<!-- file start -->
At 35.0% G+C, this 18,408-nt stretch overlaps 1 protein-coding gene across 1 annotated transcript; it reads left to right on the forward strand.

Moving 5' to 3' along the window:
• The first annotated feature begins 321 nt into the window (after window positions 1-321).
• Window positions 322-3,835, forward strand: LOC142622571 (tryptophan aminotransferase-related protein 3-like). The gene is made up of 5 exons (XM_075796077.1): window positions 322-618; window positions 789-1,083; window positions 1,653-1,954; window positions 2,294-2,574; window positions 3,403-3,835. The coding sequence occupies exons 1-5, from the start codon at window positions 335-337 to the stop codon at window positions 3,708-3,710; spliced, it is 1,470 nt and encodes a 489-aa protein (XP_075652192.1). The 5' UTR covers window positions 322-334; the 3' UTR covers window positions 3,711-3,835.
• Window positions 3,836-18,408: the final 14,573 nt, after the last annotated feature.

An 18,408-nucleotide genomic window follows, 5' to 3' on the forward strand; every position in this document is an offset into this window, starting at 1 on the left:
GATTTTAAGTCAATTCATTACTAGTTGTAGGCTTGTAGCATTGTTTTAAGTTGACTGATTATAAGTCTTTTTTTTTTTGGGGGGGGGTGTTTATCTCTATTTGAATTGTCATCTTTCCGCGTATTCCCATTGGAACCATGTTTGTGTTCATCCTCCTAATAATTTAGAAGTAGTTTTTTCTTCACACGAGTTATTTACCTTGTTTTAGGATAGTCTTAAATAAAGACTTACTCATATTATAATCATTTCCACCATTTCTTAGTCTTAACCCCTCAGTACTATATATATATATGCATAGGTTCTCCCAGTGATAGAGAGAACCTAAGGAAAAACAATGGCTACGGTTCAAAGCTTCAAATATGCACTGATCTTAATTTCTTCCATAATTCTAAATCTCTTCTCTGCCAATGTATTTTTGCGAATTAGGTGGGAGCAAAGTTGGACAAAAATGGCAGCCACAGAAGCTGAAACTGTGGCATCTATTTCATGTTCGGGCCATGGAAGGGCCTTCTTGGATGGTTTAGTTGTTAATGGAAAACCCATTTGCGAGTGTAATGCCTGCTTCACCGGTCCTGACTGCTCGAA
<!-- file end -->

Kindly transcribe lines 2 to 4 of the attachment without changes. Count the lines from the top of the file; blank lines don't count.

Moving 5' to 3' along the window:
• The first annotated feature begins 321 nt into the window (after window positions 1-321).
• Window positions 322-3,835, forward strand: LOC142622571 (tryptophan aminotransferase-related protein 3-like). The gene is made up of 5 exons (XM_075796077.1): window positions 322-618; window positions 789-1,083; window positions 1,653-1,954; window positions 2,294-2,574; window positions 3,403-3,835. The coding sequence occupies exons 1-5, from the start codon at window positions 335-337 to the stop codon at window positions 3,708-3,710; spliced, it is 1,470 nt and encodes a 489-aa protein (XP_075652192.1). The 5' UTR covers window positions 322-334; the 3' UTR covers window positions 3,711-3,835.